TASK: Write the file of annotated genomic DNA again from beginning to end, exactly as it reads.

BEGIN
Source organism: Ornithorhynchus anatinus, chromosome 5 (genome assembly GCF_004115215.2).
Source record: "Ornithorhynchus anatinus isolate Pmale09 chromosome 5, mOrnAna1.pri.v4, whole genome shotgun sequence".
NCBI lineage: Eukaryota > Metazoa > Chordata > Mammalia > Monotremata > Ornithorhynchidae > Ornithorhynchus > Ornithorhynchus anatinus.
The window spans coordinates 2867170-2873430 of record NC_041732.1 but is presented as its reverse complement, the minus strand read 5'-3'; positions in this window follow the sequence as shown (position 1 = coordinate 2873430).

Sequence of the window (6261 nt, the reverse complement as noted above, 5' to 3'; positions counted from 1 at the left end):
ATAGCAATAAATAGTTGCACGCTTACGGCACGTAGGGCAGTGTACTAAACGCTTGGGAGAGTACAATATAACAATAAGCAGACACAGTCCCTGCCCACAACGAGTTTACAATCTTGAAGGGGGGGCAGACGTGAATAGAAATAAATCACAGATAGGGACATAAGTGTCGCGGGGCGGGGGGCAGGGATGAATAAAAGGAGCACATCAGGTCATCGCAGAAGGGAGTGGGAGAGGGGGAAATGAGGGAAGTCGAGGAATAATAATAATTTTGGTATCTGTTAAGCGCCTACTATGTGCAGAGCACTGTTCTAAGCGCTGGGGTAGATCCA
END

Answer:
Source organism: Ornithorhynchus anatinus, chromosome 5 (genome assembly GCF_004115215.2).
Source record: "Ornithorhynchus anatinus isolate Pmale09 chromosome 5, mOrnAna1.pri.v4, whole genome shotgun sequence".
NCBI lineage: Eukaryota > Metazoa > Chordata > Mammalia > Monotremata > Ornithorhynchidae > Ornithorhynchus > Ornithorhynchus anatinus.
The window spans coordinates 2867170-2873430 of record NC_041732.1 but is presented as its reverse complement, the minus strand read 5'-3'; positions in this window follow the sequence as shown (position 1 = coordinate 2873430).

Sequence of the window (6261 nt, the reverse complement as noted above, 5' to 3'; positions counted from 1 at the left end):
ATAGCAATAAATAGTTGCACGCTTACGGCACGTAGGGCAGTGTACTAAACGCTTGGGAGAGTACAATATAACAATAAGCAGACACAGTCCCTGCCCACAACGAGTTTACAATCTTGAAGGGGGGGCAGACGTGAATAGAAATAAATCACAGATAGGGACATAAGTGTCGCGGGGCGGGGGGCAGGGATGAATAAAAGGAGCACATCAGGTCATCGCAGAAGGGAGTGGGAGAGGGGGAAATGAGGGAAGTCGAGGAATAATAATAATTTTGGTATCTGTTAAGCGCCTACTATGTGCAGAGCACTGTTCTAAGCGCTGGGGTAGATCCA